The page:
I haven’t tried this myself yet, but ghacks posted about a program called Microsoft Windows and Office ISO Download Tool. It makes it pretty easy to download ISOs of all of the different Windows versions. You still need a licence key to activate them properly, but if your computer didn’t come with a restore CD, or you’ve lost/damaged yours, this may be a way to get around that.
I haven’t tried this yet, but if you are interested in a free Windows disk cloning software package, check out Macrium Reflect Free. According to the site, the free version will do the following:
- Macrium Fast Imaging
- VSS Support for Data integrity
- Drag and drop user interface
- Reorder & resize partitions
- GPT support
- UEFI Support
- Comment backups
- Differential Images
I run WordPress on half a dozen blogs. None of them get a lot of traffic, but they allow me to post about things I’m interested in, as well as keep in contact with certain people.
Here are a some links to some good tutorials to do various things with WordPress.
I used to get a lot of traffic on my Niagara Falls Blog and PCIN.net Update blog. However, at some point it dropped off significantly. The PCIN.net Update blog certainly may have been my fault, as I wasn’t posting often, but I was posting a lot on my Niagara Falls Blog. I’m sure that it was because of changes to Google’s rankings. Penguin was the name of one of the Google updates. They adjusted the way the calculated rankings, so some sites dropped.
The Penguin Penalty Analysis Tool purports to show you how your site has faired over time in Google. It looks like I got hit!
Ghacks has a nice article about a tool that will convert a Windows XP computer to a virtual machine
VirtualXP is a free for personal use software that can turn an existing Windows XP system into a virtual machine that you can run on a newer version of Windows afterwards.
It works by converting the operating system to a Microsoft virtual disk which you can run on all client and server versions of Windows starting with Windows 7 and Windows Server 2008.
C|Net has a nice article about how to find your Windows Experience Index in Windows 8.1. I followed the steps, and mine is 5.9 because of the hard drive.
I just started using Windows 8.1 at work, and whenever I restart my computer, it defaults to logging into a Microsoft account. I have to click something extra in order to login to the domain. I found some references in a Microsoft forum to a couple of group policy settings that I will need to try.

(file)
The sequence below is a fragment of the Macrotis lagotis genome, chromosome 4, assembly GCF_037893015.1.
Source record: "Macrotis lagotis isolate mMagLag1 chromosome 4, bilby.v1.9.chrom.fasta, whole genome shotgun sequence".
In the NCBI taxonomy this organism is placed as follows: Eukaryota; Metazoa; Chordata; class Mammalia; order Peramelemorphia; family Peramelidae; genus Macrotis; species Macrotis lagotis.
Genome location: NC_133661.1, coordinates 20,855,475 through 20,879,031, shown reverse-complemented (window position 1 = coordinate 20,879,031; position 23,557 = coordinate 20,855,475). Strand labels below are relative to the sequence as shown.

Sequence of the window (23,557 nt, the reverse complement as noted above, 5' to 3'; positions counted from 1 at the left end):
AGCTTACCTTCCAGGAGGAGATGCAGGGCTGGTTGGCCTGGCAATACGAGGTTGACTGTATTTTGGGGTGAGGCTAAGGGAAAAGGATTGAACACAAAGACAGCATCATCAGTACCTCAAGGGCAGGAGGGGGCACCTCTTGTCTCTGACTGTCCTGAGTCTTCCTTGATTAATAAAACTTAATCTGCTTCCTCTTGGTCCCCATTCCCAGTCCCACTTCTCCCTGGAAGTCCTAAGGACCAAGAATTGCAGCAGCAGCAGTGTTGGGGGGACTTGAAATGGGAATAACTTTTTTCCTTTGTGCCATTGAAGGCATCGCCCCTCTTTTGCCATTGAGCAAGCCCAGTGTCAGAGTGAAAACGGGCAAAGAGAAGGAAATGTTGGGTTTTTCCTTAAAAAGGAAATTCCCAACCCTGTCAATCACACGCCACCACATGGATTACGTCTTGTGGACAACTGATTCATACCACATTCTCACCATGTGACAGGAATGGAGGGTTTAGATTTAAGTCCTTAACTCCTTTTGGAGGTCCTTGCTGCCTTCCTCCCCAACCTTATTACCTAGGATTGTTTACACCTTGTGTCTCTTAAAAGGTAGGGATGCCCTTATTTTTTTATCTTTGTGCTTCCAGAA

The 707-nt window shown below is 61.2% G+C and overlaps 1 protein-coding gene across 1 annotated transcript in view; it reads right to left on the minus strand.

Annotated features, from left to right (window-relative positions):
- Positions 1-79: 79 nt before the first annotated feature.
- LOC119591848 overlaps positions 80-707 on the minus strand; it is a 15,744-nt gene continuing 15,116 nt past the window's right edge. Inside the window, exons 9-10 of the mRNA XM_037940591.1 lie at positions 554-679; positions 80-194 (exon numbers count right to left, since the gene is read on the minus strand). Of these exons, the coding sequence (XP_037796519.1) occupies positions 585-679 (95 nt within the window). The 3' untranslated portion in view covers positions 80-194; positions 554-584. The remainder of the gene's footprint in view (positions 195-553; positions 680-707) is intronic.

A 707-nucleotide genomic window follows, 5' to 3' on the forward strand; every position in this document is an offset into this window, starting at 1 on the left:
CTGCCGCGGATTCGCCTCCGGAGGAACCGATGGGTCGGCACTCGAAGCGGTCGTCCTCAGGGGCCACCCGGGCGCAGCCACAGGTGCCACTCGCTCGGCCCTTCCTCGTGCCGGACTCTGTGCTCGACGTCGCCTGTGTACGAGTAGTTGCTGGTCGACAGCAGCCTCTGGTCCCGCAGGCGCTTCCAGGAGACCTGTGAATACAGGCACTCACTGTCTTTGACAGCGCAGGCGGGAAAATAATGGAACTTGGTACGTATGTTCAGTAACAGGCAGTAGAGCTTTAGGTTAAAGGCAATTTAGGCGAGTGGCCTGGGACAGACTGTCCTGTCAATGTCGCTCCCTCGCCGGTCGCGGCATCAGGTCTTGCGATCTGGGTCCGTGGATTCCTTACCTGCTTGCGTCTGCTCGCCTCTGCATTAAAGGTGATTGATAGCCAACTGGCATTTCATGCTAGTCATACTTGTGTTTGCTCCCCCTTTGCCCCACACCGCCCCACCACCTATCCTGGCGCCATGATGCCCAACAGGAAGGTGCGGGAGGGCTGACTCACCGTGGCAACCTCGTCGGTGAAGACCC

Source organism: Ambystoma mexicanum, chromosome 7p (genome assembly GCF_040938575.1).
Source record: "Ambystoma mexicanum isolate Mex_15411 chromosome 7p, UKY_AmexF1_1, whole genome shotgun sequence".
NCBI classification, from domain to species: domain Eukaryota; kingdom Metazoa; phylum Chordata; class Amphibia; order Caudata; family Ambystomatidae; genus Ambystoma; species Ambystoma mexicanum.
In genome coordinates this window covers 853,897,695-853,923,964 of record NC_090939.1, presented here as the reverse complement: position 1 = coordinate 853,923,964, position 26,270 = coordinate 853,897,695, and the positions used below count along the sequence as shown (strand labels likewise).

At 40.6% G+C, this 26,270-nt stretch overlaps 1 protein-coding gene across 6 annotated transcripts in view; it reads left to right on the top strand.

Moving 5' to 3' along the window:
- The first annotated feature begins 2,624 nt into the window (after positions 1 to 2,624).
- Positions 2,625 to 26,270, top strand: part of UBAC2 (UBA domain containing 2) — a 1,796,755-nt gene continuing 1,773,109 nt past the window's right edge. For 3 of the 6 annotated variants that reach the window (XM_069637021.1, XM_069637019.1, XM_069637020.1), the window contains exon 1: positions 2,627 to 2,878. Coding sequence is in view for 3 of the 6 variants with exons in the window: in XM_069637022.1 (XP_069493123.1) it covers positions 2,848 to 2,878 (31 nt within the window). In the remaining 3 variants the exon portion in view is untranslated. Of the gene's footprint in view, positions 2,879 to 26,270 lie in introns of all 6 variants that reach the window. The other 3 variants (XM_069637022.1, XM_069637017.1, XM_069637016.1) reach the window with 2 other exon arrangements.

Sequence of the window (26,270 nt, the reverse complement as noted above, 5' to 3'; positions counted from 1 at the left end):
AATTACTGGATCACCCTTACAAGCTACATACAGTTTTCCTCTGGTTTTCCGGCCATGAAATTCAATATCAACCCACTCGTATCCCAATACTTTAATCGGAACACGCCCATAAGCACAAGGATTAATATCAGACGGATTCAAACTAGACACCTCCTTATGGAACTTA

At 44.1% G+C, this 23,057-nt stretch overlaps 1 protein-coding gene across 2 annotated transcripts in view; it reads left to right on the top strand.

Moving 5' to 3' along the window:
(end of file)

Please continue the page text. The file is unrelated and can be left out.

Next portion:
- Computer ConfigurationWindows SettingsSecurity SettingsLocal PoliciesSecurity Options: Accounts: Block Microsoft account
Click this option, and select” Users can’t add or log on with Microsoft account”
- Computer ConfigurationAdministrative TemplatesSystemLogon :Assign default domain for logon
Set the option to Enabled, and add the Default Logon domain.
It’s given us robot cars and internet-enabled glasses — but when it came to creating a “Street View” of a desert, Google hit on a low-tech solution.
It hired a camel.
The beast has become the first animal to carry Google’s Trekker camera, which is typically hoisted by humans to capture 360-degree images of destinations inaccessible to its Street View cars.
Investigative reporter Julia Angwin was curious what Google knew about her, so she asked the company for her search data. “It turns out I had been doing about 26,000 Google searches a month … and I was amazed at how revealing they were,” she tells Fresh Air’s Dave Davies.
From NSA sweeps to commercial services scraping our Web browsing habits, to all kinds of people tracking us through our smartphones, Angwin says we’ve become a society where indiscriminate data-gathering has become the norm. Angwin has covered online privacy issues for years, and in her new book she describes what she did to try to escape the clutches of data scrapers, even to the point of creating a fake identity.
“I want all the benefits of the information society; all I was trying to do is mitigate some of the risk,” she says.
Angwin’s book is called Dragnet Nation: A Quest for Privacy, Security and Freedom in a World of Relentless Surveillance. She considers dragnets — which she describes as “indiscriminate” and “vast in scope” — the “most unfair type of surveillance.”
If you are interested in this sort of thing, I highly recommend that you listen to the podcast